Evan Turner stood calmly against a wall in the Sixers’ PCOM practice gym and answered questions lobbed at him by a friendly media contingent, its collective antagonism numbed by the day’s humidity and the team’s prolonged ineffectiveness.
The former Ohio State star praised Philadelphia: “I think this is a good city and a good program,” he said, unwittingly equating the Sixers with a college team by calling them a “program.”
He expressed satisfaction with the selection of Doug Collins as the team’s new coach: “He has a positive outlook on how he’s going to coach the team,” he said.
And he promised to look sharp next Thursday at the NBA Draft, but not outlandish: “I’m not wearing a bow tie or anything,” he promised.
This was the typical show workout staged by teams to convince fans and media they are performing their due diligence before the draft. Turner’s presence – he worked out with Villanova’s Reggie Redding and Ryan Brooks of Temple – was meant to show just how seriously the Sixers are considering him and was more to let NBA teams covetous of his skills know that the guard/forward might not escape the number two spot. So, if you want him, you had better come with a pretty good offer.
The Sixers repeated the show with Kentucky’s DeMarcus Cousins and Georgia Tech’s Derrick Favors Friday. Saturday, Wesley Johnson of Syracuse came to town. There have been others. There may be more. But the Sixers aren’t advertising everybody they bring to town for a look-see. At this point in the drafting process, the cloak-and-dagger levels skyrocket, and GMs like the Sixers’ Ed Stefanski need daily confessional appearances to seek forgiveness for all the misinformation they spout in order to mask their true intentions.
Which brings me back to Turner, for whom Stefanski has declared his affections. Collins, meanwhile, is partial to Favors, the 6-10, 245-pounder, whose body and athletic ability are said resemble Orlando All-Star Dwight Howard’s. It’s almost a given the Sixers will choose one of the two. The questions are which player will they select, and how will that choice impact the rest of the roster.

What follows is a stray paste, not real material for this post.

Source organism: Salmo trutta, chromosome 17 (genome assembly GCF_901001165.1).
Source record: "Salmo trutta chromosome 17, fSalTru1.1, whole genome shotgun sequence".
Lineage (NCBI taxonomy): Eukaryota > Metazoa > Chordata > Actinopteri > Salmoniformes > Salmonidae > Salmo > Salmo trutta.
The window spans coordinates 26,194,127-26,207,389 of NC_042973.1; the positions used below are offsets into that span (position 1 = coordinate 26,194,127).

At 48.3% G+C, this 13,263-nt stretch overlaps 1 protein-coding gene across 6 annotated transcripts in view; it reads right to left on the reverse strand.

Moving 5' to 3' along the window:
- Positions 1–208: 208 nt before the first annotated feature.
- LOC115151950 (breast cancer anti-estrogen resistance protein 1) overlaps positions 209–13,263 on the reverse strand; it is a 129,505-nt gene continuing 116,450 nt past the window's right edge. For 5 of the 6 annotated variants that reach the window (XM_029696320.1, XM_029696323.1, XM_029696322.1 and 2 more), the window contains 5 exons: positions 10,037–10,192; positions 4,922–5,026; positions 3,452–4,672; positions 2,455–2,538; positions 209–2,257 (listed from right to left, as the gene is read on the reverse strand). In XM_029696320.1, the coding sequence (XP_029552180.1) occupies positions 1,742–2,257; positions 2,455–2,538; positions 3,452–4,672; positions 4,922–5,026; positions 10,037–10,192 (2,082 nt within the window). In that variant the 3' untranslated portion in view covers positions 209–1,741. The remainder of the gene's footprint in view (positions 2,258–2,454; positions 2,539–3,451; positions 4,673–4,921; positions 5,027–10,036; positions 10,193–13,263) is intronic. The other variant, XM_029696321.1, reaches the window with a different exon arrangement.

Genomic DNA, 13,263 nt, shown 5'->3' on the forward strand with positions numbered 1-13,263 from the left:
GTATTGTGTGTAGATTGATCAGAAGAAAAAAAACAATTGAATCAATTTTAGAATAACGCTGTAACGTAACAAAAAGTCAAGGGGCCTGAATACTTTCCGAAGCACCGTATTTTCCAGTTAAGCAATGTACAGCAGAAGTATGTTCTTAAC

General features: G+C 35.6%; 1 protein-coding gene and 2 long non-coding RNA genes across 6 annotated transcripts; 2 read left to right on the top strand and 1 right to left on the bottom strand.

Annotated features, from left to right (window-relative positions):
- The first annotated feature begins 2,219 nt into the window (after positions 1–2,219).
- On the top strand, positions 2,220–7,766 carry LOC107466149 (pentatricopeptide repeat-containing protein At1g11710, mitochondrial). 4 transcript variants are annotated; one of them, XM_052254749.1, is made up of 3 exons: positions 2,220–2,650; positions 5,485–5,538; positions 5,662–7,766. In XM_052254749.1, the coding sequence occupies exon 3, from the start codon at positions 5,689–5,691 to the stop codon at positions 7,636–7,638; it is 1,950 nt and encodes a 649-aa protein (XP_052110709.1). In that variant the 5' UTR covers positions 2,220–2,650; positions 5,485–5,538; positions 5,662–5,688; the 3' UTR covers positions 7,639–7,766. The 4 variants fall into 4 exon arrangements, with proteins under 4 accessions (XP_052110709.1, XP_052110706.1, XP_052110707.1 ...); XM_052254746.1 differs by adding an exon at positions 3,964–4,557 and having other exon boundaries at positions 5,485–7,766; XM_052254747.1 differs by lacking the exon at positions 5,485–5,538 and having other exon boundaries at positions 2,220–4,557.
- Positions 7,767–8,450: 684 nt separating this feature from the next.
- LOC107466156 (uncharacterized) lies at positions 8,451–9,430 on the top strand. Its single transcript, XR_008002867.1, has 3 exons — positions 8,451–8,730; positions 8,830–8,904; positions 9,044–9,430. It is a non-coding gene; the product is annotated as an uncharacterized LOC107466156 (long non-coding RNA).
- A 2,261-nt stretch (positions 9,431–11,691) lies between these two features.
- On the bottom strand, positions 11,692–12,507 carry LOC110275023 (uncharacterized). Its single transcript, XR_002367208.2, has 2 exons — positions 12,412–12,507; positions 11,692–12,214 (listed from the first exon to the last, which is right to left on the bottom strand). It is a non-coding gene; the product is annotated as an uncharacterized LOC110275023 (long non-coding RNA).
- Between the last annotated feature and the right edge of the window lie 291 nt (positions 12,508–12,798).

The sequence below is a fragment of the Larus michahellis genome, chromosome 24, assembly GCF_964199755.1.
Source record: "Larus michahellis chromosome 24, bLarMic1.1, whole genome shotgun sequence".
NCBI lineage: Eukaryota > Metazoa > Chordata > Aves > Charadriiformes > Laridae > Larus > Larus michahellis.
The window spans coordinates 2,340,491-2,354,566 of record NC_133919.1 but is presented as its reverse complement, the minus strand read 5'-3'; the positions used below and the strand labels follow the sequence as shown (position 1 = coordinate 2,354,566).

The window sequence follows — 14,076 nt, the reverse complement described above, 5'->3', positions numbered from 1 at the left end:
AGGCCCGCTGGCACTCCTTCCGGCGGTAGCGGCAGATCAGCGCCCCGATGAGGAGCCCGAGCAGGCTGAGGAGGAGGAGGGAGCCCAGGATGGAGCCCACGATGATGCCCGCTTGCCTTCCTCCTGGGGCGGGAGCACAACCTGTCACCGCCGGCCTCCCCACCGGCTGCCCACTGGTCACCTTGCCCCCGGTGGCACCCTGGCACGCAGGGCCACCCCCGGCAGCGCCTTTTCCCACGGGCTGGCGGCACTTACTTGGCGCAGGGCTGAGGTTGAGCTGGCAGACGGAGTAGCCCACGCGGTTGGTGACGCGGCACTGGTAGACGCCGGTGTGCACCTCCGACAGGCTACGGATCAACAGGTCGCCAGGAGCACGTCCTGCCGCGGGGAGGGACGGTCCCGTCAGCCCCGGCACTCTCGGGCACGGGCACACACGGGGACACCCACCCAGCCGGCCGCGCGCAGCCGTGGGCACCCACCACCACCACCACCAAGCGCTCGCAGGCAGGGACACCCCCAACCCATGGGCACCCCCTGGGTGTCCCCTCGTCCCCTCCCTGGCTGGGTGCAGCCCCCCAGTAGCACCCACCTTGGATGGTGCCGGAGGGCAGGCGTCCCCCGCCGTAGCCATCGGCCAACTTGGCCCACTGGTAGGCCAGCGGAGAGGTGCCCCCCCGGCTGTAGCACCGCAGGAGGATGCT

With the help of three NBA personnel execs, it’s possible to bring some light to a very murky situation that could result in a dramatic re-shaping of the Sixers. The fun began last Thursday afternoon, when the Sixers announced they were shipping the world’s most miserable millionaire, Samuel Dalembert, to Sacramento for center Spencer Hawes and forward Andres Nocioni. Come draft night, things could get even crazier.
For instance, if the Sixers take Turner, they will have effectively selected a player with the same skill set and style of play as Andre Iguodala.
“If you take Turner, you have to do something with Iguodala,” a Western Conference GM says. “Turner doesn’t have the athletic ability of Iguodala, but Iguodala doesn’t have the feel for the game Turner does.”
And neither of them can shoot, although Collins assured the media Thursday that Turner should have no problem improving that area of his game. “Shooting is one area of the game you can get better at,” he said, conveniently omitting the fact that Iguodala has never improved his long-range marksmanship, despite hiring a personal shooting coach.